As a drummer, how important was the discovery of bands like Can, Faust and Neu! in terms of rhythm? Did that have a palpable effect on your playing?
I guess from around Kid A onwards, yes. Those kinds of rhythms and textures were really feeding into what I was thinking about. A lot of those drum patterns that were around at that time go into this quite hypnotic space. And I think that whole motorik approach really suited that. Also, when you’re in a band, you’re very guided by how your other band members respond to what you’re doing.
Talking of which, is there anything new to report on the Radiohead front?
We’re always talking about stuff. But in terms of an actual kind of collective project, beyond the Kid A and Amnesiac stuff that we’ve been doing [2021’s Kid A Mnesia reissue project and interactive exhibition], it’s kind of further down the line for us when that will happen. We’re talking about that, but at the moment everybody’s doing their own thing. When the pandemic happened, we’d always planned to take a year off from Radiohead around that, so we could get on with other stuff. But that just meant that those other projects kind of grew, so we’re allowing time for all of those projects to go where they need to. But yeah, we’ll get together soon and in the next couple of years there will be something there, of some sort.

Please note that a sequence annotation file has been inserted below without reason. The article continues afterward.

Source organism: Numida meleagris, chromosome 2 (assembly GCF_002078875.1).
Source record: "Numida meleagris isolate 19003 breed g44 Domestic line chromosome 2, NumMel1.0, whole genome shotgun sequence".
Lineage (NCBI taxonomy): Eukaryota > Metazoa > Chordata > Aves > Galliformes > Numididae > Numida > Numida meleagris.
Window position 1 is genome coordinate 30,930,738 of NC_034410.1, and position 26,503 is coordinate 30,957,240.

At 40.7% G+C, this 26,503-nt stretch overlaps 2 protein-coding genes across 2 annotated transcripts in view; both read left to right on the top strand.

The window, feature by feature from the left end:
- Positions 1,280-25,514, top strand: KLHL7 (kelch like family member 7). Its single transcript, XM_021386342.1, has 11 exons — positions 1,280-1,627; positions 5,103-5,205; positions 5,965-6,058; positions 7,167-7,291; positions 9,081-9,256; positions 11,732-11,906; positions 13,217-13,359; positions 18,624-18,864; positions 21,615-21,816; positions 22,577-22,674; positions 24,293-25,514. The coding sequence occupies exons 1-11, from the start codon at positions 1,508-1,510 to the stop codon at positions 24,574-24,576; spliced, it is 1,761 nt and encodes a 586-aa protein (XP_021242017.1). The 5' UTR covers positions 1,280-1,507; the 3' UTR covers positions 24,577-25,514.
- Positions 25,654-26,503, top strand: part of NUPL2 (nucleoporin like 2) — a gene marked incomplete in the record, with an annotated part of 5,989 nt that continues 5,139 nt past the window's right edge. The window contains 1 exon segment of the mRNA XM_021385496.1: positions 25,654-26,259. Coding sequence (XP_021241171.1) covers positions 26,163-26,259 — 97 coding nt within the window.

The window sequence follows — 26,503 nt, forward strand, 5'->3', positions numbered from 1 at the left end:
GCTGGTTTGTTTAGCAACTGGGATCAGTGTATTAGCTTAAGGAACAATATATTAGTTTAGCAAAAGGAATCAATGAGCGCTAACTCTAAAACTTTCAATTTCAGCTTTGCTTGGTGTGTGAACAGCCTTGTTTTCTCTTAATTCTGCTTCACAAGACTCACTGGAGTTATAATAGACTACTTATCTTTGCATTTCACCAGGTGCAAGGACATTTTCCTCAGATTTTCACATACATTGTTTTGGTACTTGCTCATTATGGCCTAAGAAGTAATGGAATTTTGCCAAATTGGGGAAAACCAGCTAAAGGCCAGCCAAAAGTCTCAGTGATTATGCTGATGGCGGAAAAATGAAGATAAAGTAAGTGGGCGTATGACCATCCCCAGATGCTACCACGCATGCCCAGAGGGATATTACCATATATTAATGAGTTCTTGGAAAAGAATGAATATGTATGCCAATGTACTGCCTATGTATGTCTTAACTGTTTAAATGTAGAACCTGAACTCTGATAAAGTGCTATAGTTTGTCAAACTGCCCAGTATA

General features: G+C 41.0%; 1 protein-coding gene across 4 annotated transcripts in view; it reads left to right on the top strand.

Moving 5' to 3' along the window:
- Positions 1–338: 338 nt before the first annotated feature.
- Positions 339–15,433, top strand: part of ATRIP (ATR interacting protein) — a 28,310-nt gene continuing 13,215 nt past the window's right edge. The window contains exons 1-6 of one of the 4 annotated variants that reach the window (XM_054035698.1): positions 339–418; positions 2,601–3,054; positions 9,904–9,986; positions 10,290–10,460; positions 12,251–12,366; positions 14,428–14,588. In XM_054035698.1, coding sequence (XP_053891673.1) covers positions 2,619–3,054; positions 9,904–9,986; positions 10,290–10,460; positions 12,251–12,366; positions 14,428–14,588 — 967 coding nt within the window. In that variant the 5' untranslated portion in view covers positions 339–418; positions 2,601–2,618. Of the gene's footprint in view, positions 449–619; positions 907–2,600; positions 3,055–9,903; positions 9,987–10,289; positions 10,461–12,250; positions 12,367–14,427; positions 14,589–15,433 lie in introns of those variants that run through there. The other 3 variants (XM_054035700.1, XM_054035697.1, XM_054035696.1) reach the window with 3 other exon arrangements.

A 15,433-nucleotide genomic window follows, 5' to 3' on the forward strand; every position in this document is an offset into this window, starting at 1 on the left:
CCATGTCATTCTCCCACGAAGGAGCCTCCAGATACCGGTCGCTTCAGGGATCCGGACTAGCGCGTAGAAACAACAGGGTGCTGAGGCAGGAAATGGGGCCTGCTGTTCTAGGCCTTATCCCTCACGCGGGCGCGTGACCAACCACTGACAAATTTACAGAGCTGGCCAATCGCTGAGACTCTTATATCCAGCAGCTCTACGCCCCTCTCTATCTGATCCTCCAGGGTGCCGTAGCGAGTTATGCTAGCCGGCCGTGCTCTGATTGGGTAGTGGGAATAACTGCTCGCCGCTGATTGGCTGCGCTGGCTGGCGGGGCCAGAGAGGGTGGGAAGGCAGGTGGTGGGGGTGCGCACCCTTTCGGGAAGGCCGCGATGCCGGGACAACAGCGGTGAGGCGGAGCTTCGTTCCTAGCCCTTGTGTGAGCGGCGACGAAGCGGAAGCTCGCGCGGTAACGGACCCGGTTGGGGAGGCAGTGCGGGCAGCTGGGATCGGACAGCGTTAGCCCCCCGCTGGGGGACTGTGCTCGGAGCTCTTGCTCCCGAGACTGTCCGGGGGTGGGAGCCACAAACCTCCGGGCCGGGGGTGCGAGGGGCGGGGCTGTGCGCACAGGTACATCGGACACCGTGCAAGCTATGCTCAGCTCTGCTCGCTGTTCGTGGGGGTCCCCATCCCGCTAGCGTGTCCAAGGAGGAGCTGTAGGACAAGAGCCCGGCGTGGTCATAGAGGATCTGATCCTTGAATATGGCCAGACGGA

And is your next solo album already starting to take shape in your mind?